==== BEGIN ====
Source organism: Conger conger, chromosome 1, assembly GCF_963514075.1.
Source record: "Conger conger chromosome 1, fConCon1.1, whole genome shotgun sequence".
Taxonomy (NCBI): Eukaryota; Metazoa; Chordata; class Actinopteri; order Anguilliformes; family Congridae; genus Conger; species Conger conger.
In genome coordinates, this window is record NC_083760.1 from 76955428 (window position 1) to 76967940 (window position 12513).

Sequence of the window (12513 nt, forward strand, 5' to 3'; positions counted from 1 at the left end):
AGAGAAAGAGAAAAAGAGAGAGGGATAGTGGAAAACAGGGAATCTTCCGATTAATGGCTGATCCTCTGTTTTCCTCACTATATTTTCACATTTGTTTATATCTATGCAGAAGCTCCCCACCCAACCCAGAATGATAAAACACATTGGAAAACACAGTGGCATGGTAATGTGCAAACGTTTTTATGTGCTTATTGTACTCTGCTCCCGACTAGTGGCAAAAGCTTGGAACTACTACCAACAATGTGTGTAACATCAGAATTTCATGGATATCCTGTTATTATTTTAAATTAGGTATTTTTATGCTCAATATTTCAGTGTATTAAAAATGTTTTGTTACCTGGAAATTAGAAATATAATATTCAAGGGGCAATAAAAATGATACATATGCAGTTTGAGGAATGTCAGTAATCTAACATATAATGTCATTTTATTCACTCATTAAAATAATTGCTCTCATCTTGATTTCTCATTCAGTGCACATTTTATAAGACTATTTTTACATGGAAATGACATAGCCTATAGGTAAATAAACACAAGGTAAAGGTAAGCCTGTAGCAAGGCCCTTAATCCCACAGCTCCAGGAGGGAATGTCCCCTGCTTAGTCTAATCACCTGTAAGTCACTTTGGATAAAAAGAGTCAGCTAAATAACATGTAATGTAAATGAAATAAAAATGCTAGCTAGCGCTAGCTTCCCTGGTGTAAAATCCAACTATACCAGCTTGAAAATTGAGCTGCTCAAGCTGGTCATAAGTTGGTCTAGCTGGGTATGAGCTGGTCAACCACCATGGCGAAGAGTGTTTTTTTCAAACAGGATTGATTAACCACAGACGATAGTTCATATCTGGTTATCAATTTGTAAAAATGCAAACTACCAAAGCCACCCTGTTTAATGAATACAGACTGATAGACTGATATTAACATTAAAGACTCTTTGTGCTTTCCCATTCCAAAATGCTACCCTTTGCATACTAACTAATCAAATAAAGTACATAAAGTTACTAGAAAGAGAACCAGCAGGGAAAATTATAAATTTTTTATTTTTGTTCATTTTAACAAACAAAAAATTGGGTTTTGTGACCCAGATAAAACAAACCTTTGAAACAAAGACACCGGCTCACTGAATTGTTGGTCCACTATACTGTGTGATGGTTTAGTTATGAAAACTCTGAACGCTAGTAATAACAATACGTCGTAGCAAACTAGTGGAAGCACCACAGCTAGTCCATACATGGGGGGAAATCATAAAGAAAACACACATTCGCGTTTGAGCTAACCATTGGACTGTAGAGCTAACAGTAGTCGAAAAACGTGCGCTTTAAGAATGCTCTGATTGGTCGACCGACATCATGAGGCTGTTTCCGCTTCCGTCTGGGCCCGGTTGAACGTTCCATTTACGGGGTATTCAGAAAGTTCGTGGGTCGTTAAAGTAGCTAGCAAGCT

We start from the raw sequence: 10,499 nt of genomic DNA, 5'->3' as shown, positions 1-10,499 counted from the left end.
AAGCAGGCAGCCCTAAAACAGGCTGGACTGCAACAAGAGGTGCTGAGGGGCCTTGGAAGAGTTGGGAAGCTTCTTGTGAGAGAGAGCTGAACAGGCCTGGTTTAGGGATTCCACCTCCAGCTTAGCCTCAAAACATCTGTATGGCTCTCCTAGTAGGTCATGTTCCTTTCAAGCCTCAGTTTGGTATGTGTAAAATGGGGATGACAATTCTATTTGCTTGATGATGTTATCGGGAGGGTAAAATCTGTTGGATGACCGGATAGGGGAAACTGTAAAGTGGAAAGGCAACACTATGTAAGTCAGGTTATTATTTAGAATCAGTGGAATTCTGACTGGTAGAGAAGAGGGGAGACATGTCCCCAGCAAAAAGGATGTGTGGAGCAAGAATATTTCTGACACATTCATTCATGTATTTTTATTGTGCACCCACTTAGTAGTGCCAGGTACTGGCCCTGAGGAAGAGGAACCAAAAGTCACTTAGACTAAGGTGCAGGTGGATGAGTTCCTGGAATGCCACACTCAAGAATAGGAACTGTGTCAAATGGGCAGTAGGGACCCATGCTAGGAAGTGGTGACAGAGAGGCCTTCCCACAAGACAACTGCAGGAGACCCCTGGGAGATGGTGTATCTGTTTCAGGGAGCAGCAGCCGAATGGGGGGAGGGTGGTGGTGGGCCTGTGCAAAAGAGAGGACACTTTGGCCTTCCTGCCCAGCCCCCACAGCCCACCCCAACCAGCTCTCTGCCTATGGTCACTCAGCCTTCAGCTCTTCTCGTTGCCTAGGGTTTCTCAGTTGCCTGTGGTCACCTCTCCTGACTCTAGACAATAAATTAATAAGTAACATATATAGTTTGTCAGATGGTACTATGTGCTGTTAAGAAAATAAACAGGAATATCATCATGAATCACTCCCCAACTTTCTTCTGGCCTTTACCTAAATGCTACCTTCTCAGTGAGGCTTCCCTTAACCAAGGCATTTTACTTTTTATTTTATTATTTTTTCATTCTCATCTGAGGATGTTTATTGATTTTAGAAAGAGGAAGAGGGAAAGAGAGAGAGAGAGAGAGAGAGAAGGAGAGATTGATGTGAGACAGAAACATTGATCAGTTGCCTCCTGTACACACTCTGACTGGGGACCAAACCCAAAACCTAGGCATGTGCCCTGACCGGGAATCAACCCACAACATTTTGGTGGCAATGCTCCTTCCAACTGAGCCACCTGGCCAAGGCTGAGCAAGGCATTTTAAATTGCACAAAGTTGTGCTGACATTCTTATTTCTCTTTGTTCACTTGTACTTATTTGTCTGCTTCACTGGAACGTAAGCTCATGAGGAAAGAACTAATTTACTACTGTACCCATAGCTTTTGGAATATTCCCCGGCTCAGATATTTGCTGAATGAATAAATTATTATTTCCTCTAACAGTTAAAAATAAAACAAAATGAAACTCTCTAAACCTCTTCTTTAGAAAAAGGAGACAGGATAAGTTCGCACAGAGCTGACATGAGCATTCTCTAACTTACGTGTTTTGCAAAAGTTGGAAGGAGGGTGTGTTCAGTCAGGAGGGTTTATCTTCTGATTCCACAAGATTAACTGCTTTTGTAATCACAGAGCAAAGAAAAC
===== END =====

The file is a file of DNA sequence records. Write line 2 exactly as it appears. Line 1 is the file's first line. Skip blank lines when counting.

Source record: "Conger conger chromosome 1, fConCon1.1, whole genome shotgun sequence".